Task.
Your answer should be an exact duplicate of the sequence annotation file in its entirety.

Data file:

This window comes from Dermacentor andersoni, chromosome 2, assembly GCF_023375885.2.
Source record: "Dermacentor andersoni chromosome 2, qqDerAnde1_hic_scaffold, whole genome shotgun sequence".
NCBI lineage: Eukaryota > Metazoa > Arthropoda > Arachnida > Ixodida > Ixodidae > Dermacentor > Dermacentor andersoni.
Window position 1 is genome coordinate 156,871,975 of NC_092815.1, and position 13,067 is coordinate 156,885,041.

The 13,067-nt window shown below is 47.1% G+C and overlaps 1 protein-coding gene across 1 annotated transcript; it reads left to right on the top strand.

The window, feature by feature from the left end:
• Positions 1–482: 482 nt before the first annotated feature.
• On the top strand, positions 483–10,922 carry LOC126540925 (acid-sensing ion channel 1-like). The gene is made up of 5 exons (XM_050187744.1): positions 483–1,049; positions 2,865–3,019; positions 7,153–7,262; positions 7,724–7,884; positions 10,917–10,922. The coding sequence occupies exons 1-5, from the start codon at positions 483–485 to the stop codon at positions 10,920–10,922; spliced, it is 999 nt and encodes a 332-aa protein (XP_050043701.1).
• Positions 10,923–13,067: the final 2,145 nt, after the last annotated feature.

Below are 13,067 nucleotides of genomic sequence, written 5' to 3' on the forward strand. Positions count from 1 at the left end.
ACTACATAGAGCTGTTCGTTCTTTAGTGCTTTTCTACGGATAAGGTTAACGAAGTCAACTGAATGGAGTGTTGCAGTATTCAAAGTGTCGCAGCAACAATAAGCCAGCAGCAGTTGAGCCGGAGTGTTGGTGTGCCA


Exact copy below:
This window comes from Dermacentor andersoni, chromosome 2, assembly GCF_023375885.2.
Source record: "Dermacentor andersoni chromosome 2, qqDerAnde1_hic_scaffold, whole genome shotgun sequence".
NCBI lineage: Eukaryota > Metazoa > Arthropoda > Arachnida > Ixodida > Ixodidae > Dermacentor > Dermacentor andersoni.
Window position 1 is genome coordinate 156,871,975 of NC_092815.1, and position 13,067 is coordinate 156,885,041.

The 13,067-nt window shown below is 47.1% G+C and overlaps 1 protein-coding gene across 1 annotated transcript; it reads left to right on the top strand.

The window, feature by feature from the left end:
• Positions 1–482: 482 nt before the first annotated feature.
• On the top strand, positions 483–10,922 carry LOC126540925 (acid-sensing ion channel 1-like). The gene is made up of 5 exons (XM_050187744.1): positions 483–1,049; positions 2,865–3,019; positions 7,153–7,262; positions 7,724–7,884; positions 10,917–10,922. The coding sequence occupies exons 1-5, from the start codon at positions 483–485 to the stop codon at positions 10,920–10,922; spliced, it is 999 nt and encodes a 332-aa protein (XP_050043701.1).
• Positions 10,923–13,067: the final 2,145 nt, after the last annotated feature.

Below are 13,067 nucleotides of genomic sequence, written 5' to 3' on the forward strand. Positions count from 1 at the left end.
ACTACATAGAGCTGTTCGTTCTTTAGTGCTTTTCTACGGATAAGGTTAACGAAGTCAACTGAATGGAGTGTTGCAGTATTCAAAGTGTCGCAGCAACAATAAGCCAGCAGCAGTTGAGCCGGAGTGTTGGTGTGCCA